The ability to see objects or movement of objects to one's side when the eyes are looking ahead.
The ability to tell the direction from which a sound originated.
Realistic occupations frequently involve work activities that include practical, hands-on problems and solutions. They often deal with plants, animals, and real-world materials like wood, tools, and machinery. Many of the occupations require working outside, and do not involve a lot of paperwork or working closely with others.
Conventional occupations frequently involve following set procedures and routines. These occupations can include working with data and details more than with ideas. Usually there is a clear line of authority to follow.
Investigative occupations frequently involve working with ideas, and require an extensive amount of thinking. These occupations can involve searching for facts and figuring out problems mentally.
Artistic occupations frequently involve working with forms, designs and patterns. They often require self-expression and the work can be done without following a clear set of rules.
Enterprising occupations frequently involve starting up and carrying out projects. These occupations can involve leading people and making many decisions. Sometimes they require risk taking and often deal with business.
Social occupations frequently involve working with, communicating with, and teaching people. These occupations often involve helping or providing service to others.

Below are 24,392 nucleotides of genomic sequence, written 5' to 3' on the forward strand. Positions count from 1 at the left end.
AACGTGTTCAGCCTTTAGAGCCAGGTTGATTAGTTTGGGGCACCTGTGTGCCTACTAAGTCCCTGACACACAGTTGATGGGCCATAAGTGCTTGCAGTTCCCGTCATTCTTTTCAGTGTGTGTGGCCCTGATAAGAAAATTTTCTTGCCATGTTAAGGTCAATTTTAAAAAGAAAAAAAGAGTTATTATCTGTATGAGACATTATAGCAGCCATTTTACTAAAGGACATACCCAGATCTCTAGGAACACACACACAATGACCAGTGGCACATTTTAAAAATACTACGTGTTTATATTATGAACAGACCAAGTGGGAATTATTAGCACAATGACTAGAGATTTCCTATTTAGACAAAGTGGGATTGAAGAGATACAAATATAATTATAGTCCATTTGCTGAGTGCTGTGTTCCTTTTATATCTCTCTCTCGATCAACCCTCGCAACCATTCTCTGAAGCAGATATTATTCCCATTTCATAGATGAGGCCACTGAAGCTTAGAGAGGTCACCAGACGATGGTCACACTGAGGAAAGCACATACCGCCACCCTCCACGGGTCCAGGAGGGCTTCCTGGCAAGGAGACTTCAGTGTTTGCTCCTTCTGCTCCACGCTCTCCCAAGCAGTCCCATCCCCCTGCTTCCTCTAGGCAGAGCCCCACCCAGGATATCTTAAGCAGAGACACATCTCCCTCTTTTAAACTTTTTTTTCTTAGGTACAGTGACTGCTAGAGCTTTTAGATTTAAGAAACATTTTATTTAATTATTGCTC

Attention to Detail
Job requires being careful about detail and thorough in completing work tasks.
Job requires being reliable, responsible, and dependable, and fulfilling obligations.
Job requires developing one's own ways of doing things, guiding oneself with little or no supervision, and depending on oneself to get things done.
Job requires being pleasant with others on the job and displaying a good-natured, cooperative attitude.
Job requires a willingness to take on responsibilities and challenges.
Concern for Others
Job requires being sensitive to others' needs and feelings and being understanding and helpful on the job.
Job requires maintaining composure, keeping emotions in check, controlling anger, and avoiding aggressive behavior, even in very difficult situations.
Job requires persistence in the face of obstacles.
Job requires a willingness to lead, take charge, and offer opinions and direction.
Job requires creativity and alternative thinking to develop new ideas for and answers to work-related problems.
Occupations that satisfy this work value offer supportive management that stands behind employees. Corresponding needs are Company Policies, Supervision: Human Relations and Supervision: Technical.
Occupations that satisfy this work value offer job security and good working conditions. Corresponding needs are Activity, Compensation, Independence, Security, Variety and Working Conditions.
Occupations that satisfy this work value allow employees to provide service to others and work with co-workers in a friendly non-competitive environment. Corresponding needs are Co-workers, Moral Values and Social Service.
Occupations that satisfy this work value are results oriented and allow employees to use their strongest abilities, giving them a feeling of accomplishment. Corresponding needs are Ability Utilization and Achievement.
Occupations that satisfy this work value offer advancement, potential for leadership, and are often considered prestigious. Corresponding needs are Advancement, Authority, Recognition and Social Status.
Occupations that satisfy this work value allow employees to work on their own and make decisions. Corresponding needs are Creativity, Responsibility and Autonomy.